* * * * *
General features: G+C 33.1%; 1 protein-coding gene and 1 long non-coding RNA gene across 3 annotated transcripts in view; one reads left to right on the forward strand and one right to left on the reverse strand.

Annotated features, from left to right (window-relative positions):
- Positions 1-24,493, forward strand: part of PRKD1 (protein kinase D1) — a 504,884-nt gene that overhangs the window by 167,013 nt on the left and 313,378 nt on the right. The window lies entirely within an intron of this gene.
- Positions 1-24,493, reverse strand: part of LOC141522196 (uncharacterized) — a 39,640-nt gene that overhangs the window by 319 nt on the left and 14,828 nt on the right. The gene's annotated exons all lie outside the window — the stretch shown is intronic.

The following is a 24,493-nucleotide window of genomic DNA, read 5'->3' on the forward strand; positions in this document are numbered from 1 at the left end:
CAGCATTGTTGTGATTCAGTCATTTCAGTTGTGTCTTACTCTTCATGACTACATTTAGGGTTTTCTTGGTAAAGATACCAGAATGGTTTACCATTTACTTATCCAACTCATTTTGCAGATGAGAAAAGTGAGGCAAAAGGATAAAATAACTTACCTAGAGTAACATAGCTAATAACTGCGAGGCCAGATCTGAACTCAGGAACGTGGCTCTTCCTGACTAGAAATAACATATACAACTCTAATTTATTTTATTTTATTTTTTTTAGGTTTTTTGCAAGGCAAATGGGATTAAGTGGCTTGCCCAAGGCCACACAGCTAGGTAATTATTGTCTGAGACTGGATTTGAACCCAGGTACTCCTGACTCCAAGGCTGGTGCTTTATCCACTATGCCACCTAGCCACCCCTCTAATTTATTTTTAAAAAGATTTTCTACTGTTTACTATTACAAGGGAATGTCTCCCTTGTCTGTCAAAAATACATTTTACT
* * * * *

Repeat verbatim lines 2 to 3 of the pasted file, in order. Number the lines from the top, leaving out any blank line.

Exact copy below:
Annotated features, from left to right (window-relative positions):
- Positions 1-24,493, forward strand: part of PRKD1 (protein kinase D1) — a 504,884-nt gene that overhangs the window by 167,013 nt on the left and 313,378 nt on the right. The window lies entirely within an intron of this gene.